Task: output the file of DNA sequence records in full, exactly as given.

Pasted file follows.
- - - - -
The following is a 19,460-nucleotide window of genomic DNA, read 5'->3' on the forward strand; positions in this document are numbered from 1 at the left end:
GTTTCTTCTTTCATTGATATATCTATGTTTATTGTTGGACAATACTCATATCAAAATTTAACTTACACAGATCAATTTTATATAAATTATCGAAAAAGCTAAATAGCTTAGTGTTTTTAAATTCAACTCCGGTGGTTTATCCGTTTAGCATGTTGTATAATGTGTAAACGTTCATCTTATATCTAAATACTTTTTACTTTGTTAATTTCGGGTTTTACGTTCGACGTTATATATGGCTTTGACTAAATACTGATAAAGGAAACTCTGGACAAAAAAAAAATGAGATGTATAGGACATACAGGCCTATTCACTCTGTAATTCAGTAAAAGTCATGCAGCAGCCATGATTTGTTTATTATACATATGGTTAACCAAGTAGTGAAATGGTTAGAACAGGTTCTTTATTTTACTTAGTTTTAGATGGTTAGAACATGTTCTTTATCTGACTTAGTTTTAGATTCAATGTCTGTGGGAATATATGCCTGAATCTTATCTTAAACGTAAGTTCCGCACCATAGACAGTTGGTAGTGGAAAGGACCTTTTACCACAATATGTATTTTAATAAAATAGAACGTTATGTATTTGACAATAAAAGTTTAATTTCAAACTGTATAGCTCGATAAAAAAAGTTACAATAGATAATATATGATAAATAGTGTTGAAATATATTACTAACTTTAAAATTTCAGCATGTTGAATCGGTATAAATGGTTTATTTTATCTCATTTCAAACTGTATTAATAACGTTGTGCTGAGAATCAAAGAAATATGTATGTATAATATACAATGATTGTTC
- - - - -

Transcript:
The following is a 19,460-nucleotide window of genomic DNA, read 5'->3' on the forward strand; positions in this document are numbered from 1 at the left end:
GTTTCTTCTTTCATTGATATATCTATGTTTATTGTTGGACAATACTCATATCAAAATTTAACTTACACAGATCAATTTTATATAAATTATCGAAAAAGCTAAATAGCTTAGTGTTTTTAAATTCAACTCCGGTGGTTTATCCGTTTAGCATGTTGTATAATGTGTAAACGTTCATCTTATATCTAAATACTTTTTACTTTGTTAATTTCGGGTTTTACGTTCGACGTTATATATGGCTTTGACTAAATACTGATAAAGGAAACTCTGGACAAAAAAAAAATGAGATGTATAGGACATACAGGCCTATTCACTCTGTAATTCAGTAAAAGTCATGCAGCAGCCATGATTTGTTTATTATACATATGGTTAACCAAGTAGTGAAATGGTTAGAACAGGTTCTTTATTTTACTTAGTTTTAGATGGTTAGAACATGTTCTTTATCTGACTTAGTTTTAGATTCAATGTCTGTGGGAATATATGCCTGAATCTTATCTTAAACGTAAGTTCCGCACCATAGACAGTTGGTAGTGGAAAGGACCTTTTACCACAATATGTATTTTAATAAAATAGAACGTTATGTATTTGACAATAAAAGTTTAATTTCAAACTGTATAGCTCGATAAAAAAAGTTACAATAGATAATATATGATAAATAGTGTTGAAATATATTACTAACTTTAAAATTTCAGCATGTTGAATCGGTATAAATGGTTTATTTTATCTCATTTCAAACTGTATTAATAACGTTGTGCTGAGAATCAAAGAAATATGTATGTATAATATACAATGATTGTTC